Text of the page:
Get this crazy baby off my head!


Denny Freeman And The Cobras

Denny Freeman And The Cobras - Denny Freeman And The Cobras - 1991 - CrossCut Records

This Dallas native and Austin fixture was co-lead guitarist in the Cobras with Stevie Vaughan, before joining Angela Strehli (cutting two solo LPs during his stint with the songstress), contributing to Big Guitars from Texas, and recording with Lou Ann Barton. More original and out-on-a-limb than most textbook-blues players, he co-wrote "Baboom/Mama Said" on the Vaughan Brothers' Family Style and played guitar and piano on tour with Jimmie Vaughan following the latter's Strange Pleasure. © Dan Forte © 2011 Rovi Corporation. All Rights Reserved http://www.allmusic.com/artist/p12992/biography

These guys were the hottest thing around Austin prior to the "Thunderbirds"(circa 1976). It would get six stars if Paul Ray were singing. A good example of the live music, outside of the "Cosmic Cowboy" scene, that helped develop Stevie and Jimmy. Good live recording showcasing Denny Freeman and Joe Sublet. Wished there were more recordings of this band. By & © A Customer February 2, 2000 © 1996-2011, Amazon.com, Inc. or its affiliates http://www.amazon.com/Denny-Freeman-Cobras/dp/B000001XXM

Recorded live at the "Continental" club Austin, Texas, on January 26th, 1981 by the ex co-lead guitarist in Cobras with SRV, & Antone's house band member, Denny Freeman. This is a great soul/blues/R&B album from a very underrated musician and his band. Listen to Denny's "Out of the Blue" album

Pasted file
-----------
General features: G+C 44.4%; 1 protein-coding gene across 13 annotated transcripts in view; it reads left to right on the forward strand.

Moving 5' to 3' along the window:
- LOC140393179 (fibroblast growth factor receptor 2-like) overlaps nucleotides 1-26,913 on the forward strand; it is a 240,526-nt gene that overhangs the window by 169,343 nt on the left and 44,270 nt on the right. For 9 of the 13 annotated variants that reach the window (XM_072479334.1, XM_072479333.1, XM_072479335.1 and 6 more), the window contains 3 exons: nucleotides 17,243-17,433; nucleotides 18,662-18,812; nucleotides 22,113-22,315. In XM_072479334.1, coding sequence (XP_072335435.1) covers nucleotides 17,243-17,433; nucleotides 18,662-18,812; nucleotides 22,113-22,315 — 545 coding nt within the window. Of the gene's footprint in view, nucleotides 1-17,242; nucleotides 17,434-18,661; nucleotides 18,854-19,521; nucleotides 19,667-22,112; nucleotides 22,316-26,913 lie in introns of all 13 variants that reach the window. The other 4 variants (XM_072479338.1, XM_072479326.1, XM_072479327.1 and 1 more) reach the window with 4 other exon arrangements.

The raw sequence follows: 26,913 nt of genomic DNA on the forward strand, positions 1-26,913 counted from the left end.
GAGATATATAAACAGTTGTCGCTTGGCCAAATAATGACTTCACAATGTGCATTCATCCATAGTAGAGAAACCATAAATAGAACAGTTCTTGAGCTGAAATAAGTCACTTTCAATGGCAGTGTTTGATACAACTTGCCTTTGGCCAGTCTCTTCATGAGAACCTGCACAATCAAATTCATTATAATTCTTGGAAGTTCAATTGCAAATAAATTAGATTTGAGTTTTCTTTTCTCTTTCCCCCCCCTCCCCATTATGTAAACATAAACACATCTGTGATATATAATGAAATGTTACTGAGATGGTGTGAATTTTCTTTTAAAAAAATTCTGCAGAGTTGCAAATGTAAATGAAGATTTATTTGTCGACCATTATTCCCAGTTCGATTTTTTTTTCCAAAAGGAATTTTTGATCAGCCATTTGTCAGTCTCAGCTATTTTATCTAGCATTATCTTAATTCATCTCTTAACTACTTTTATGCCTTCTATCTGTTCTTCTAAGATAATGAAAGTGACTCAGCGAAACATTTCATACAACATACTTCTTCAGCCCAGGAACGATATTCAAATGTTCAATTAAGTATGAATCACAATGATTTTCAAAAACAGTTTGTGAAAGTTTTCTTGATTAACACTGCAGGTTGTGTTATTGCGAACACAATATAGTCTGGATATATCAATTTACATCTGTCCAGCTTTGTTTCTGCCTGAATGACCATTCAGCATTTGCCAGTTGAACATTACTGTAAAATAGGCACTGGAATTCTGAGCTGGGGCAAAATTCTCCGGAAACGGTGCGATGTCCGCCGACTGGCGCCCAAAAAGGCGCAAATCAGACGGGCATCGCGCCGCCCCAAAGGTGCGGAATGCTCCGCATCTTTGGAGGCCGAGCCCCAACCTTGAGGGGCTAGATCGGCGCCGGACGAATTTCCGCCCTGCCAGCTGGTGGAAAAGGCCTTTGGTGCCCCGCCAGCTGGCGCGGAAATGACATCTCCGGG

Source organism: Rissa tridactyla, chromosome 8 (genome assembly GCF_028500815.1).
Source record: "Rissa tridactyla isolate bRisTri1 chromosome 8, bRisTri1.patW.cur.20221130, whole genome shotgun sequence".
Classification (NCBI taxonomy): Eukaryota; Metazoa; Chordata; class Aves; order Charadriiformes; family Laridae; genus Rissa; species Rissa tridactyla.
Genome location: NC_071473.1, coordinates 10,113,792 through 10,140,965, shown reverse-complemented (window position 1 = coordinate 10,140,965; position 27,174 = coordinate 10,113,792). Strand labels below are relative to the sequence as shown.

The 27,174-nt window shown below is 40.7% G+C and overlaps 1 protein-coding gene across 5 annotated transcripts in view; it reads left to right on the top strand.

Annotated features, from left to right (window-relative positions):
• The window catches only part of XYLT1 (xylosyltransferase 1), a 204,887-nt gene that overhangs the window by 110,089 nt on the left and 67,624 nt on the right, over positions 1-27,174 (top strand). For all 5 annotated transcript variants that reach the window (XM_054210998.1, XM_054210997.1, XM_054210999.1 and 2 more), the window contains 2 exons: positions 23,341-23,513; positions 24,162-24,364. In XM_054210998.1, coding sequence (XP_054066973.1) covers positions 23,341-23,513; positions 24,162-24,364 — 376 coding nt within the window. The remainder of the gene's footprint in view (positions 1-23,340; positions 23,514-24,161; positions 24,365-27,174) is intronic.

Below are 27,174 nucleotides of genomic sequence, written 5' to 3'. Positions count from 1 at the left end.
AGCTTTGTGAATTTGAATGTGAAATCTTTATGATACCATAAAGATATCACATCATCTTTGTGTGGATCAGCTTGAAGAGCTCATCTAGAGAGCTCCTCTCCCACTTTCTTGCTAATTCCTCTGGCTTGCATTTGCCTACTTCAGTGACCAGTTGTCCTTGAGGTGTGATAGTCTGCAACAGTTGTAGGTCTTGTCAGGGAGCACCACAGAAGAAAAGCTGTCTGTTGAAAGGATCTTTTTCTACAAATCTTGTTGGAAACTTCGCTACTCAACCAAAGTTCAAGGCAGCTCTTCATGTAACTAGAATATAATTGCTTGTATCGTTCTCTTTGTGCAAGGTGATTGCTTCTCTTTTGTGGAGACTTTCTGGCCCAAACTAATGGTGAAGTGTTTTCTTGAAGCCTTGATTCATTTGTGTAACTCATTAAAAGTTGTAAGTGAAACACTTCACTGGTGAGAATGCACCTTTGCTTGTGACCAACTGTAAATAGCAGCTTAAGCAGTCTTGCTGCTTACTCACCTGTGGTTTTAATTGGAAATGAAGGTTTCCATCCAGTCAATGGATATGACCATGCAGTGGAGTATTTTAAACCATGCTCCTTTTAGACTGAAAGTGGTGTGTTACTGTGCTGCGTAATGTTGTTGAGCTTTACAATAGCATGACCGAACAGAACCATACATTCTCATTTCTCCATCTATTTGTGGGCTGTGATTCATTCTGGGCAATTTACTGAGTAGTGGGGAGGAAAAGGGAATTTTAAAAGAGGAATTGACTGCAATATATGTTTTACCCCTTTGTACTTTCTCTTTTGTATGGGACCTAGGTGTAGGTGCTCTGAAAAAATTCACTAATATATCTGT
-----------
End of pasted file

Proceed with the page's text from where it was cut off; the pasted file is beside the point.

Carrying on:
1 Tomcat - Denny Freeman, Joe Sublett 5:15
2 Harlem Shuffle - Relf, Nelson 6:39
3 First To Let You Know - Larry Williams 5:56
4 Blow, Joe Blow (Crazy 'Bout A Saxophone) - Buddy Johnson 3:38
5 Learn To Treat Me Better - Cornelius Green, J. West 4:56
6 Checkin' Up On My Baby - Rice Miller 3:01
7 House Party - George Kelly, Julian Desh, Louis Jordan, MaCoy Rose 4:06
8 I Smell Trouble - Deadric Malone 5:48
9 See See Baby - Freddy King, Sonny Thompson 4:15
10 I'll Go Crazy - James Brown 2:55
11 Gangster Of Love - John Watson 5:18
12 Playboy Hop - Paul Williams 4:45
13 Mary Sue - Rodney Craig 3:05
14 That's How Strong My Love Is - Jamison 2:32
15 Further On Up The Road - Joe Medwick Veasey 4:06
16 Peter Gunn - Henry Mancini 2:59


Denny Freeman - Guitar
Lee Parks - Bass
Rodney Craig - Drums
Joe Sublett - Tenor Saxophone
Luke MacNamee - Baritone Saxophone
Junior Williams - Vocals